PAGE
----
A hospital cafeteria may be an unlikely place to get a good meal — but Union Hospital does not disappoint.
There is much to like about what’s happening in the culinary arts at the county’s health care facility. And according to Holly Emmons, the hospital’s food service manager, it began with a conversation with a disgruntled patient.
“The CEO of the hospital sent word to have me come and speak to a patient about his concerns,” Emmons said. “He was a farmer on a cardiac diet. He said the greenhouse tomatoes were horrible and that he wanted fresh sausage.”
Emmons left that meeting and rushed to the farmers market, where she procured fresh tomatoes and prepared the man a healthy meal. Sometime after his discharge, satisfied with the care he had received, he returned to the hospital with cantaloupes he had grown at his farm.
“I thought, ‘Why can’t we buy food like this?’ Yes, it’s more work, but we have a dedicated production staff,” she said.
Since that time, Emmons, who has been in food service her “whole life,” has set a strategic goal of reducing the amount of processed food being served in the hospital. Adhering to an organic and sustainable food philosophy, she and the staff practice environmental nutrition, which she describes as returning to the way it was before industrial agriculture.
“It is sad,” Emmons said. “Our food system is so out of whack. As a health care institution, we should be a forerunner of healthy, institutional foods.”
In keeping with a whole-foods ideology, she purchases local, organic vegetables from Priapi Gardens in Cecilton and Filasky’s Produce in Middleton, Del. Pasture-grazed beef and pork are obtained from Shane Hughes at Liberty Delight Farms in Reisterstown; Kelly McGill from KCC Natural Farms in Forest Hill provides the free-range chicken.
Having a relationship with the farmers allows for conversation regarding seasonal fare, and requests for specific cuts of meat for dishes like fajitas and sweet and sour chicken. It also provides variety and opportunities to try less common vegetables such as kohlrabi and bok choy.
“We are very happy to be providing food to the local hospital for staff, patients and the public,” said Vic Priapi, an organic farmer who harvests and delivers to Union Hospital on the same day.
Noelyn I. De Roxas — the hospital’s culinary supervisor perhaps better known as Chef Ning — explained that they extend the harvest by processing their own foods. During tomato season, they prepare homemade marinara sauce. When corn is at its peak, it is husked, cut and frozen for later use. Emmons added that last season they were purchasing 400 to 500 ears of corn a week. The corn chowder prepared in March was made with last fall’s kernels.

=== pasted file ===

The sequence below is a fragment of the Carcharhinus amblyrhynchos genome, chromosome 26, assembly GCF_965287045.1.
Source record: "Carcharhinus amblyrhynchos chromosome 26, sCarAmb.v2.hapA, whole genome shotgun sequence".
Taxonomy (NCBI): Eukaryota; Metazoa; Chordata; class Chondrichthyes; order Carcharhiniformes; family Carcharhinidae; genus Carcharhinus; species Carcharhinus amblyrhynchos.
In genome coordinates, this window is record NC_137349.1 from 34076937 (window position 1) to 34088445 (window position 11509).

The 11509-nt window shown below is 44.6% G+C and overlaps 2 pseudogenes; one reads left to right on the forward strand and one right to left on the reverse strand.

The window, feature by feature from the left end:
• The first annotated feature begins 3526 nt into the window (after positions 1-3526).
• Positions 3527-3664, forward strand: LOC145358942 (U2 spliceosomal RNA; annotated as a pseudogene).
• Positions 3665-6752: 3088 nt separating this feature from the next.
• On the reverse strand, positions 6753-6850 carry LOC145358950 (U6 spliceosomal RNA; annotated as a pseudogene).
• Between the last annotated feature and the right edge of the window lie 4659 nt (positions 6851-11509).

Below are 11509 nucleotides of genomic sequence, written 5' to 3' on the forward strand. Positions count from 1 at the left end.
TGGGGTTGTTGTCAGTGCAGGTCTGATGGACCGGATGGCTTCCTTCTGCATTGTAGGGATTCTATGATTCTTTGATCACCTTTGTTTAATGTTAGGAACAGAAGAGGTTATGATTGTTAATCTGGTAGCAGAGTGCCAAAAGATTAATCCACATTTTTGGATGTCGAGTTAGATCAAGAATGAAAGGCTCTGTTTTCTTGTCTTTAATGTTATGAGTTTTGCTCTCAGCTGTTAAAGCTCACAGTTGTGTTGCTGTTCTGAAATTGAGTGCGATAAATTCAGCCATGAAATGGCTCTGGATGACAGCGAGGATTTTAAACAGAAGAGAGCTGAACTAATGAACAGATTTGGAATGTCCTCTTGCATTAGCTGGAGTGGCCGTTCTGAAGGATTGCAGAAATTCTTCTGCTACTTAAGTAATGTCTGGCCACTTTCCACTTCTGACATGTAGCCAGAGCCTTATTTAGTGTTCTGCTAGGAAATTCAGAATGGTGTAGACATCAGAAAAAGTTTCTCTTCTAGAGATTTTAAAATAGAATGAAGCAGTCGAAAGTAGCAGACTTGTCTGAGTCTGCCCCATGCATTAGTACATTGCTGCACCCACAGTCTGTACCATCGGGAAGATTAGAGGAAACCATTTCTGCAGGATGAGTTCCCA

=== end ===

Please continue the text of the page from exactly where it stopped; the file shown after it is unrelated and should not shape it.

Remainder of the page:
While talking to a reporter, Chef Ning said that we are running after quality and our taste is awesome. Our hospital has a cook-from-scratch kitchen and our meatballs are from scratch. In our mashed potatoes, we are using real potatoes.
The same food is available for the staff and comunity, what the hospital is serving to the patients. The food is available at Union Express coffee shop for sale as well.
The dietician supervisor of the hospital, Brenda M. O’Connor told that our food is availble for everyone across the board. He further said that “Our community is eating healthy food without knowing it.”
When I got a visit in the morning, they offered with me an omelet made with cage-free eggs, feta cheese, broccoli, ham, feta cheese, mushrooms, onions, and garnished with red bell pepper and asparagus. The students of Cecil College went to eat in the cafeteria as they like to eat burgers and pizza. Some employees of local institues and banks also come to eat this healthy food.
Whenever Emmons place an order of meat or vegetables, she order extra to sell to consumers. According to Emmons, nutrition goes beyond the patients to the staff and visitors. She doesn’t only want to provide better food, but she also want to encourage people to buy food that is grown under healthy circumstances.
Emmons said that we have become an anchor of our community as we have come too far in our program after the visit of that particular unhappy patient. She further said, “The farmer has opened up our eyes.”
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